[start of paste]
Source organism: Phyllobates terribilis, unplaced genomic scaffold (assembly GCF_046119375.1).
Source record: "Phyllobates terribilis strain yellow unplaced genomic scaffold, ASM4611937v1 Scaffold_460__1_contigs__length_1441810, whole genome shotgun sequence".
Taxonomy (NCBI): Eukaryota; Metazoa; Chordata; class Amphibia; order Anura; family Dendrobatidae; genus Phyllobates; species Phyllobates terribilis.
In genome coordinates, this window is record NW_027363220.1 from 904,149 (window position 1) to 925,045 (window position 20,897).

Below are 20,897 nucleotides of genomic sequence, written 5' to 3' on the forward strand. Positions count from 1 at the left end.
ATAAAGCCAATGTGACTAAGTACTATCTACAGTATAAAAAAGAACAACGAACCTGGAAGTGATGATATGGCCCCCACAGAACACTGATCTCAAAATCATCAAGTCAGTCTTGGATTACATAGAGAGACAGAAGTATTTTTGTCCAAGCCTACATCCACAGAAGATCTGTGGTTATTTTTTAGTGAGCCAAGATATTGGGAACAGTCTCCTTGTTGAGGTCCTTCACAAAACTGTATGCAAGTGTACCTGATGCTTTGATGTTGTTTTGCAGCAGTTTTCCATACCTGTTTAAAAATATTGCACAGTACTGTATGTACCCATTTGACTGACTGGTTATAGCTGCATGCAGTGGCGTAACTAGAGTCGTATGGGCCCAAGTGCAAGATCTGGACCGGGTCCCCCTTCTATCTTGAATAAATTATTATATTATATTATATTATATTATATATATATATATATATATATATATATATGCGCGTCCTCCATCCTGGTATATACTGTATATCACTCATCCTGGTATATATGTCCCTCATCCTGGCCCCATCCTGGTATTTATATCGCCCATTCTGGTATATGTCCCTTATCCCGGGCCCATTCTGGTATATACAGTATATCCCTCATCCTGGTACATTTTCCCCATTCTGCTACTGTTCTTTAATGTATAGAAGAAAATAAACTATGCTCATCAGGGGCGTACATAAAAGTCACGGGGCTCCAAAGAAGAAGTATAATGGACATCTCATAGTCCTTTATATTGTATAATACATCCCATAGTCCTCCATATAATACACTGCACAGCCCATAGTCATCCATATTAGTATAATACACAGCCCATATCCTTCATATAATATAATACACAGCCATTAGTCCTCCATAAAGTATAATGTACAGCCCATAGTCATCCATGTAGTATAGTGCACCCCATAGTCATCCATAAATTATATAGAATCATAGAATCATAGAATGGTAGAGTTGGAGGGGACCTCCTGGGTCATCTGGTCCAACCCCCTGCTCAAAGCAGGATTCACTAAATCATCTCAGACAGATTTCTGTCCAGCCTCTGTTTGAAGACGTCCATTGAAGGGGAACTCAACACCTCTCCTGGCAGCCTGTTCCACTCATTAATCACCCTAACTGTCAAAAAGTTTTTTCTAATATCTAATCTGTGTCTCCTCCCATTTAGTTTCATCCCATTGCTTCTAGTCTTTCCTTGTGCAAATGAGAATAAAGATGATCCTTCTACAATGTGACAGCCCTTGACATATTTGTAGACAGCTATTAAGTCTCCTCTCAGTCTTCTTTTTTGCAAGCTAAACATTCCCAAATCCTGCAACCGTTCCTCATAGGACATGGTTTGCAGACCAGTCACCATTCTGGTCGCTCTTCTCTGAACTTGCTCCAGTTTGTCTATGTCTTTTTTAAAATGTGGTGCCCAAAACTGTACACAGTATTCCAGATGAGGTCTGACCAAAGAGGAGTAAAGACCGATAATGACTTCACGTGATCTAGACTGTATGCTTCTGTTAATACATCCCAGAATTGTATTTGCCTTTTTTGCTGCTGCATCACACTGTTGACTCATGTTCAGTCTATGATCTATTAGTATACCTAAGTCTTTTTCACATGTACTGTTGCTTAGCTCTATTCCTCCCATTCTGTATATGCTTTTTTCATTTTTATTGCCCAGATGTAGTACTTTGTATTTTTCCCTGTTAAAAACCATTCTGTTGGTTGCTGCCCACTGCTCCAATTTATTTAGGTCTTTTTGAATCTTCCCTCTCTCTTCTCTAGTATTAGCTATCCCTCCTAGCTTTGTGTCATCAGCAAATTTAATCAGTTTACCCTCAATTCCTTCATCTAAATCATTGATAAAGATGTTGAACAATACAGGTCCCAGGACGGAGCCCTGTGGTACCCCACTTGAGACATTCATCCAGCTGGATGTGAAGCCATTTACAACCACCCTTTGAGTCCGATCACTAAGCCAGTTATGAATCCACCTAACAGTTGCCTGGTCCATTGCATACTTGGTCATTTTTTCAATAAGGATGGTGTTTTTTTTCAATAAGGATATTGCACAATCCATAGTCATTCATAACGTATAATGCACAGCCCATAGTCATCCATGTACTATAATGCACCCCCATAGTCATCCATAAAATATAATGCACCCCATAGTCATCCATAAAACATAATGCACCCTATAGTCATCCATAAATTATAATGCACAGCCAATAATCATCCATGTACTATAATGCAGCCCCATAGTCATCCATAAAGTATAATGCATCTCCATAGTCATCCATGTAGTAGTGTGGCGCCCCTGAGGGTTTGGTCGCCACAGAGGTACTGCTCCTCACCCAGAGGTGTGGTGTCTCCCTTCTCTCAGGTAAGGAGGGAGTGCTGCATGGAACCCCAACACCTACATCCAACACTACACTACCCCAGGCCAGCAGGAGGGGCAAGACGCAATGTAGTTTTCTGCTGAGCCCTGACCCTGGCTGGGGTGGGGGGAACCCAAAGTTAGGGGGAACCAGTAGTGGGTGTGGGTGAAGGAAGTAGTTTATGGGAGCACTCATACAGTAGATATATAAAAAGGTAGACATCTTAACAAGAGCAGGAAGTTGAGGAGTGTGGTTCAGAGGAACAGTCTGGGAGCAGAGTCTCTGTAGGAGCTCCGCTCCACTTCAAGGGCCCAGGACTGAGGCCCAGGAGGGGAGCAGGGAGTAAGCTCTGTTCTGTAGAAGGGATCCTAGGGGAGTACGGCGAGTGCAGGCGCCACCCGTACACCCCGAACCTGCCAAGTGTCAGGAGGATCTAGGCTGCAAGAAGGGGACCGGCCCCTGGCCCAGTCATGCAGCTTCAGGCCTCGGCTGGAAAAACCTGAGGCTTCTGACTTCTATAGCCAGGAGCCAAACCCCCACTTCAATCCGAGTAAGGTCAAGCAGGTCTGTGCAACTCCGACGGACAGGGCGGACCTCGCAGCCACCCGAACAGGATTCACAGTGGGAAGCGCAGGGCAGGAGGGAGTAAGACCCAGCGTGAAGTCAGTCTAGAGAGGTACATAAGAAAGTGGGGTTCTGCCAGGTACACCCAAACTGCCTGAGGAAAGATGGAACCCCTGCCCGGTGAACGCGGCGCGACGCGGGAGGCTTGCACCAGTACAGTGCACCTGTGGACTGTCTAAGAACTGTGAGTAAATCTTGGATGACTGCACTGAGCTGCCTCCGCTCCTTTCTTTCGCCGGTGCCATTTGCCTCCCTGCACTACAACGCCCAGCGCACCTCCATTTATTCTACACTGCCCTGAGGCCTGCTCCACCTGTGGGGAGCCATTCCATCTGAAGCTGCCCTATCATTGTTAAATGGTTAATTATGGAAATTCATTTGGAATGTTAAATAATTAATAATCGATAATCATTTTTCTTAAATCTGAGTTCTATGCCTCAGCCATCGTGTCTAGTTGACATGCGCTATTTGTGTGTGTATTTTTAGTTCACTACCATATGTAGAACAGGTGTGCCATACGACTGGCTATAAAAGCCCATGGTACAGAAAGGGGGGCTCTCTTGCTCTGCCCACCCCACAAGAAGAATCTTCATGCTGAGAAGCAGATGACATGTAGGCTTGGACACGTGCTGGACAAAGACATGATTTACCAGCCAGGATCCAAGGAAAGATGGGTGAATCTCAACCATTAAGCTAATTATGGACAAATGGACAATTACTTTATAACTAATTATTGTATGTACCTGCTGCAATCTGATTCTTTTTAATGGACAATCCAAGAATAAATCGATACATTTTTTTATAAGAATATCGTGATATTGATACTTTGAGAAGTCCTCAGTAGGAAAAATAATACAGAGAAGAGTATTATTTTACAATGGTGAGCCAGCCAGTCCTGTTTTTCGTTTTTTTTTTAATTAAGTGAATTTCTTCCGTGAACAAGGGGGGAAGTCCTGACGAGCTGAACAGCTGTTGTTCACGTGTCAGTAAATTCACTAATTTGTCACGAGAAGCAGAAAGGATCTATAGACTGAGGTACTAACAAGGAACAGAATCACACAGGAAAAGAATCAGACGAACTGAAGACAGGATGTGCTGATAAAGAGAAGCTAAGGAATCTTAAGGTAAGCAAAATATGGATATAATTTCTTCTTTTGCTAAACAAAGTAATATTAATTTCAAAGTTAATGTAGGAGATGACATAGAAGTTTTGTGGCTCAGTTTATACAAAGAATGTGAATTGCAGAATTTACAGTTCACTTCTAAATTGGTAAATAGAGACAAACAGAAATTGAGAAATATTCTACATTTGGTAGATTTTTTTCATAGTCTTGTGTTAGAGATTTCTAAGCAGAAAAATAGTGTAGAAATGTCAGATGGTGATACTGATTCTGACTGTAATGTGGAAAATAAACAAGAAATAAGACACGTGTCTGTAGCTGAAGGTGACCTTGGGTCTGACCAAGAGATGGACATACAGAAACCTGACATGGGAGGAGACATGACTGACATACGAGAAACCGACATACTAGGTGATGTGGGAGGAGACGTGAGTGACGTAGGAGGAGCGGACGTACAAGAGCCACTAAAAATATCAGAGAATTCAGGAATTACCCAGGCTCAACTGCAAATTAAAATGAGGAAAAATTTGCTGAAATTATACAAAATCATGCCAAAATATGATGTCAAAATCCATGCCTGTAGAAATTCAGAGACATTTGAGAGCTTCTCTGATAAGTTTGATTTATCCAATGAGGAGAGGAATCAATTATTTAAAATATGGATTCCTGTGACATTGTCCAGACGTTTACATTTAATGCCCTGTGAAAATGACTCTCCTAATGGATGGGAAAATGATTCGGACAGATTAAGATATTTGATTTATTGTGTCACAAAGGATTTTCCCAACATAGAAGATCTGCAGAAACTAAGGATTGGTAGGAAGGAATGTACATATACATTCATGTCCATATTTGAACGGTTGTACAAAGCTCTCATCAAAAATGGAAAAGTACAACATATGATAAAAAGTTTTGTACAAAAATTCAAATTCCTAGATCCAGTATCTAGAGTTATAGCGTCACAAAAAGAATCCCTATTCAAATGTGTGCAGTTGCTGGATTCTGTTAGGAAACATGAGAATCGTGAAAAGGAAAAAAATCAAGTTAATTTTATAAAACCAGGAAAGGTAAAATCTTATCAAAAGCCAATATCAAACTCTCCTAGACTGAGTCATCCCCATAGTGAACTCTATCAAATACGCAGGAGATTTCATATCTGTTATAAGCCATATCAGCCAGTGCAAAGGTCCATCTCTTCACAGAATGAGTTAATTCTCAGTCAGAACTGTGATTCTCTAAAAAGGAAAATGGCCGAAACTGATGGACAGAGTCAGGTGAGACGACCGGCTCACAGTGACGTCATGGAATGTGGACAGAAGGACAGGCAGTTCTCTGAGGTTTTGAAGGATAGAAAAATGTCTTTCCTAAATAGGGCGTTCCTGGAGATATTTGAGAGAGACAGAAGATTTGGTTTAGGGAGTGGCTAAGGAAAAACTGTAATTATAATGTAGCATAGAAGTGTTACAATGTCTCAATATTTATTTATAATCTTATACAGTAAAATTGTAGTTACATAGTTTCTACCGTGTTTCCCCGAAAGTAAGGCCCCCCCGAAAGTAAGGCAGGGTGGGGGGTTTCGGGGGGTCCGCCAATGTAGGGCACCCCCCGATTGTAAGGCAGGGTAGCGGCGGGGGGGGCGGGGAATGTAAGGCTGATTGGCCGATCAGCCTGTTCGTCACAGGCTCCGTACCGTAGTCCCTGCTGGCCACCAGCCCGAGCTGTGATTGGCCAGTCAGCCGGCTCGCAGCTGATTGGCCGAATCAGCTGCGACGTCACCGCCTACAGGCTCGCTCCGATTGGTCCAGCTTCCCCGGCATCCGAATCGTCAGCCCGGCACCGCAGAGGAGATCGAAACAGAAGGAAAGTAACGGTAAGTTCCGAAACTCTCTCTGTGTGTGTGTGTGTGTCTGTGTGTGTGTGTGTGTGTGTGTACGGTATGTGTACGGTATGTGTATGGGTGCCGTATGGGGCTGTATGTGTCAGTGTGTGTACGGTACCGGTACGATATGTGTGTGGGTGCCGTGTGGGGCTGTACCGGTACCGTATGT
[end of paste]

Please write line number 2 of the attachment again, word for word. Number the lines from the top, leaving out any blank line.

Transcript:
Source record: "Phyllobates terribilis strain yellow unplaced genomic scaffold, ASM4611937v1 Scaffold_460__1_contigs__length_1441810, whole genome shotgun sequence".